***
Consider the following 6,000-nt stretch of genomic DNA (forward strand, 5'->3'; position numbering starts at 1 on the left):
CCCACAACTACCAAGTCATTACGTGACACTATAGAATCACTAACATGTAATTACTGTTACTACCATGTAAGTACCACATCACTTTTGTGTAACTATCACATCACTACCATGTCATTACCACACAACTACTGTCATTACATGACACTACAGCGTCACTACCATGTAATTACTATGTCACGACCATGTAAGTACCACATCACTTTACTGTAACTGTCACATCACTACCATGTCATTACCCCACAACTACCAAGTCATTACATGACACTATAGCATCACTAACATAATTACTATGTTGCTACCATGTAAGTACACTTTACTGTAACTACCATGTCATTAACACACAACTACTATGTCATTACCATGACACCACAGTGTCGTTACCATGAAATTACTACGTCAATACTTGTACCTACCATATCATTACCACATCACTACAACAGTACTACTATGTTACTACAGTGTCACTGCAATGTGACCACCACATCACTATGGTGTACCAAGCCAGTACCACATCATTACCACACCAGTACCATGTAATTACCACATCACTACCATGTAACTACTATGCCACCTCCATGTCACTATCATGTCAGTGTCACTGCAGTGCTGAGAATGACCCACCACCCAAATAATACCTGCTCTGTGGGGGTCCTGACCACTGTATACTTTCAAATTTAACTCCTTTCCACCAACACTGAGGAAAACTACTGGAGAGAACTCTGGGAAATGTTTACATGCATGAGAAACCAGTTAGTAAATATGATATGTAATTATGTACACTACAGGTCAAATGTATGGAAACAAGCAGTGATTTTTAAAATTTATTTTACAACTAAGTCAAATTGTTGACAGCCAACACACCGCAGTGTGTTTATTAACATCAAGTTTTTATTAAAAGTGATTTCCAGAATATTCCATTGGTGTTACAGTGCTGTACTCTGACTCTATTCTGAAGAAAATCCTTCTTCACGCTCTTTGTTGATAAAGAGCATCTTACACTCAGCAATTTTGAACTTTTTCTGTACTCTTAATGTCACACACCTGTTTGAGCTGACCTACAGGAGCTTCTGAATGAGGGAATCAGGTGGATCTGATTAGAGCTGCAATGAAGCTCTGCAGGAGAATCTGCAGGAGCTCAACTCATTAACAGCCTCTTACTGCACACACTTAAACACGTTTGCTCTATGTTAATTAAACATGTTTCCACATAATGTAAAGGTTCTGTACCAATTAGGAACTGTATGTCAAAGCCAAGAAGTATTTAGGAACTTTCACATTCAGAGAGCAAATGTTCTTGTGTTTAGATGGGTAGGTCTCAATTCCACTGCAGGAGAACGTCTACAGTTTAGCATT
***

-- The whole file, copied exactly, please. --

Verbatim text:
Consider the following 6,000-nt stretch of genomic DNA (forward strand, 5'->3'; position numbering starts at 1 on the left):
CCCACAACTACCAAGTCATTACGTGACACTATAGAATCACTAACATGTAATTACTGTTACTACCATGTAAGTACCACATCACTTTTGTGTAACTATCACATCACTACCATGTCATTACCACACAACTACTGTCATTACATGACACTACAGCGTCACTACCATGTAATTACTATGTCACGACCATGTAAGTACCACATCACTTTACTGTAACTGTCACATCACTACCATGTCATTACCCCACAACTACCAAGTCATTACATGACACTATAGCATCACTAACATAATTACTATGTTGCTACCATGTAAGTACACTTTACTGTAACTACCATGTCATTAACACACAACTACTATGTCATTACCATGACACCACAGTGTCGTTACCATGAAATTACTACGTCAATACTTGTACCTACCATATCATTACCACATCACTACAACAGTACTACTATGTTACTACAGTGTCACTGCAATGTGACCACCACATCACTATGGTGTACCAAGCCAGTACCACATCATTACCACACCAGTACCATGTAATTACCACATCACTACCATGTAACTACTATGCCACCTCCATGTCACTATCATGTCAGTGTCACTGCAGTGCTGAGAATGACCCACCACCCAAATAATACCTGCTCTGTGGGGGTCCTGACCACTGTATACTTTCAAATTTAACTCCTTTCCACCAACACTGAGGAAAACTACTGGAGAGAACTCTGGGAAATGTTTACATGCATGAGAAACCAGTTAGTAAATATGATATGTAATTATGTACACTACAGGTCAAATGTATGGAAACAAGCAGTGATTTTTAAAATTTATTTTACAACTAAGTCAAATTGTTGACAGCCAACACACCGCAGTGTGTTTATTAACATCAAGTTTTTATTAAAAGTGATTTCCAGAATATTCCATTGGTGTTACAGTGCTGTACTCTGACTCTATTCTGAAGAAAATCCTTCTTCACGCTCTTTGTTGATAAAGAGCATCTTACACTCAGCAATTTTGAACTTTTTCTGTACTCTTAATGTCACACACCTGTTTGAGCTGACCTACAGGAGCTTCTGAATGAGGGAATCAGGTGGATCTGATTAGAGCTGCAATGAAGCTCTGCAGGAGAATCTGCAGGAGCTCAACTCATTAACAGCCTCTTACTGCACACACTTAAACACGTTTGCTCTATGTTAATTAAACATGTTTCCACATAATGTAAAGGTTCTGTACCAATTAGGAACTGTATGTCAAAGCCAAGAAGTATTTAGGAACTTTCACATTCAGAGAGCAAATGTTCTTGTGTTTAGATGGGTAGGTCTCAATTCCACTGCAGGAGAACGTCTACAGTTTAGCATT